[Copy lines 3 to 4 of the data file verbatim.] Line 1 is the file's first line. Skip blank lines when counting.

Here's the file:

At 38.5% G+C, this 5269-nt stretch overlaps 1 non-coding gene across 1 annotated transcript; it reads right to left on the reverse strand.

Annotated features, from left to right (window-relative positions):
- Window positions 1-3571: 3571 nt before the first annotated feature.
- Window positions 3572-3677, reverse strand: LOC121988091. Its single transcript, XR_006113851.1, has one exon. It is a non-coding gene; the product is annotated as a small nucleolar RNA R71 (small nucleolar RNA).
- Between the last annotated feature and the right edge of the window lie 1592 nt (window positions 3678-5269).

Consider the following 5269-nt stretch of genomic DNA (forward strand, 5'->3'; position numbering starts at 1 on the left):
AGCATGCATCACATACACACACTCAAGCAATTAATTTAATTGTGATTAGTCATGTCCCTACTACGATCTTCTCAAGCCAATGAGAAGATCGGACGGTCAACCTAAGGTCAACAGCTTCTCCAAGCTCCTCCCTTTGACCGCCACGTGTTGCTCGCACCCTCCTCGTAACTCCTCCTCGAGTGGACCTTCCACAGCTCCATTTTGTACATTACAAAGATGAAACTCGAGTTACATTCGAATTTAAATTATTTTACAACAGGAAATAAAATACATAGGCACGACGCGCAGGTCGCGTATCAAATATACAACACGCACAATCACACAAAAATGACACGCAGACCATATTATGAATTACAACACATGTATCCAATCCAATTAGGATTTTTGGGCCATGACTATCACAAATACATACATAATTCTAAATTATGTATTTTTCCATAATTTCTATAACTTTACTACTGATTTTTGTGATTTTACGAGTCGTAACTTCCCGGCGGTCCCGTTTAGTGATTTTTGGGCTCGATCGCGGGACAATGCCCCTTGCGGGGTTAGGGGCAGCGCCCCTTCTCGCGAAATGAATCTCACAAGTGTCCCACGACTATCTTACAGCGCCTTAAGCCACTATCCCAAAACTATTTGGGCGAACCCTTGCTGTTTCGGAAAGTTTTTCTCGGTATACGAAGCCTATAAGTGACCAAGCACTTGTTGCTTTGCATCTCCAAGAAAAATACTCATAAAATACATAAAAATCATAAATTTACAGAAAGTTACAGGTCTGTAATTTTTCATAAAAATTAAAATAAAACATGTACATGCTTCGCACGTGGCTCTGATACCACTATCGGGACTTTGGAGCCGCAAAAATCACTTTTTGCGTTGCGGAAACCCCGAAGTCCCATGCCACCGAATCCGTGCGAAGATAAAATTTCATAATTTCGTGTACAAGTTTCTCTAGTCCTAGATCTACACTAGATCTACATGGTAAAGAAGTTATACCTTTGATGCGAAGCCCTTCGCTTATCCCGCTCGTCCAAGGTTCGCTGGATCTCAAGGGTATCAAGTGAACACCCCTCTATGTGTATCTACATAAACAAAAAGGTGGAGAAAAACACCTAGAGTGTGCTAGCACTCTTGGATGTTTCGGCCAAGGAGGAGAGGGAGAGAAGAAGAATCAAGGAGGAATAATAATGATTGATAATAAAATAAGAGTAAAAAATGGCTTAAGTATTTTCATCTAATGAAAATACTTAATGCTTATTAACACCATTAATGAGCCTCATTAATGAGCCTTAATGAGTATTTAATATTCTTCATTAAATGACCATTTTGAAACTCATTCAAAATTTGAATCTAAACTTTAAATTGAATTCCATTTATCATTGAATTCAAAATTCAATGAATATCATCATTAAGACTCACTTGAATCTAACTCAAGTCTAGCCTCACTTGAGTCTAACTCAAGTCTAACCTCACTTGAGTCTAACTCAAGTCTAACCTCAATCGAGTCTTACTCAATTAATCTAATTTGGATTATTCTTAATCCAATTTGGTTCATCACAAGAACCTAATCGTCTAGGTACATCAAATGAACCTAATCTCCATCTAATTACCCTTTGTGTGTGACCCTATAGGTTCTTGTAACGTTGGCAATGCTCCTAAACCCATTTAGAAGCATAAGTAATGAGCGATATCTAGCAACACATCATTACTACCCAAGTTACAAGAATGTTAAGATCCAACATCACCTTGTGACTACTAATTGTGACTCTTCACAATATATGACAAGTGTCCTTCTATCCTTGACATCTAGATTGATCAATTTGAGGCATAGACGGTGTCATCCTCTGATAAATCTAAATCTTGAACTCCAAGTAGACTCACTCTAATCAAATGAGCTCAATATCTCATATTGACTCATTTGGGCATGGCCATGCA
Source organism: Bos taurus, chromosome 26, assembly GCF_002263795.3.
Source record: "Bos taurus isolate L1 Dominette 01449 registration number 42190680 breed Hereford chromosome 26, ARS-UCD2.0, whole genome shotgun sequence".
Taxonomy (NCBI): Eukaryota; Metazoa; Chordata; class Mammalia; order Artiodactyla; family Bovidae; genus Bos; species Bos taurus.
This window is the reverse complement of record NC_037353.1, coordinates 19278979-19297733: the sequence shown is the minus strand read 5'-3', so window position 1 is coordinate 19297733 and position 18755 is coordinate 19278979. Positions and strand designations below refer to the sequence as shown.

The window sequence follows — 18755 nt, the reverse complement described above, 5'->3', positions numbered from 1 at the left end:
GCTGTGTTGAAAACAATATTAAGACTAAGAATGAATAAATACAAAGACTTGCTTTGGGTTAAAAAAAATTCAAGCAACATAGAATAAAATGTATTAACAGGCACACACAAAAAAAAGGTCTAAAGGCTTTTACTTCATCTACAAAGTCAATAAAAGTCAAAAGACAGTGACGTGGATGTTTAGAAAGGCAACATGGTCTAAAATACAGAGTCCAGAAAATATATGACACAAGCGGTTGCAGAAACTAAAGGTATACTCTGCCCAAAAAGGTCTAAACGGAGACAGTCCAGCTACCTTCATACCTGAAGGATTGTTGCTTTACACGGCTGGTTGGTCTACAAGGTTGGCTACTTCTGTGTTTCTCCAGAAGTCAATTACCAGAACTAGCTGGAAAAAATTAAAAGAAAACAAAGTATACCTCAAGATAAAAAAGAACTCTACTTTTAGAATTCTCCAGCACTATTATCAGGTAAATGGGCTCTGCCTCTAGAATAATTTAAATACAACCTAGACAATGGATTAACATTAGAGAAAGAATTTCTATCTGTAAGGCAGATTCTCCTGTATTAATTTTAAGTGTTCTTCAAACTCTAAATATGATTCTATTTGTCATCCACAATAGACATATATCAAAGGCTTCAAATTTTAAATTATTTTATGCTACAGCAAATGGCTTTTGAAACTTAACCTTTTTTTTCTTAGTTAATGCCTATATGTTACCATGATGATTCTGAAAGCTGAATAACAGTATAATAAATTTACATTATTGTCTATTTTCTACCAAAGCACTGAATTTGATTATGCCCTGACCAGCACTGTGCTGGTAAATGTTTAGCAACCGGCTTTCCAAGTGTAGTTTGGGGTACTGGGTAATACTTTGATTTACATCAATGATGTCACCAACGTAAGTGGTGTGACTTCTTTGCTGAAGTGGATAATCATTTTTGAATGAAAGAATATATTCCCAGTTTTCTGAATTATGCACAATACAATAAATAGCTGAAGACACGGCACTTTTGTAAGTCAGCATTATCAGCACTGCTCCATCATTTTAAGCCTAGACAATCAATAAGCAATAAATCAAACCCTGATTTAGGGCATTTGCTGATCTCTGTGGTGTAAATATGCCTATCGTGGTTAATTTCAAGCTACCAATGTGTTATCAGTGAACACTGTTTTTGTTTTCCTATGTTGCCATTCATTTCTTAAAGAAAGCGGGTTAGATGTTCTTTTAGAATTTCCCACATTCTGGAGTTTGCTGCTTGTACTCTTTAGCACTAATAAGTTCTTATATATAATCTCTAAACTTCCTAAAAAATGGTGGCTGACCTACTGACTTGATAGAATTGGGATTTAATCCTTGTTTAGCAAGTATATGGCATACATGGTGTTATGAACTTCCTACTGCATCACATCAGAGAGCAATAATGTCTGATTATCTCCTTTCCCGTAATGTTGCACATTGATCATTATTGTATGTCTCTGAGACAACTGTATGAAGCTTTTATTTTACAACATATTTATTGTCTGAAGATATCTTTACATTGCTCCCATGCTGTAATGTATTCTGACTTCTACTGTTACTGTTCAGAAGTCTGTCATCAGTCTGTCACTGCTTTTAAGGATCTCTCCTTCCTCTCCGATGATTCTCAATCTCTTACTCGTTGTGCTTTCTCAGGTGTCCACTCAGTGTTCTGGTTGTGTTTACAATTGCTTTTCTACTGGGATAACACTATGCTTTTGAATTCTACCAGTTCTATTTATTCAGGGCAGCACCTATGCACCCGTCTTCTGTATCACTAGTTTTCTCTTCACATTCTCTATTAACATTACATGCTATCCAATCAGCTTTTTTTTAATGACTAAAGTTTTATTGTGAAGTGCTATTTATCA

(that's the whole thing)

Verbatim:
- Window positions 1-3571: 3571 nt before the first annotated feature.
- Window positions 3572-3677, reverse strand: LOC121988091. Its single transcript, XR_006113851.1, has one exon. It is a non-coding gene; the product is annotated as a small nucleolar RNA R71 (small nucleolar RNA).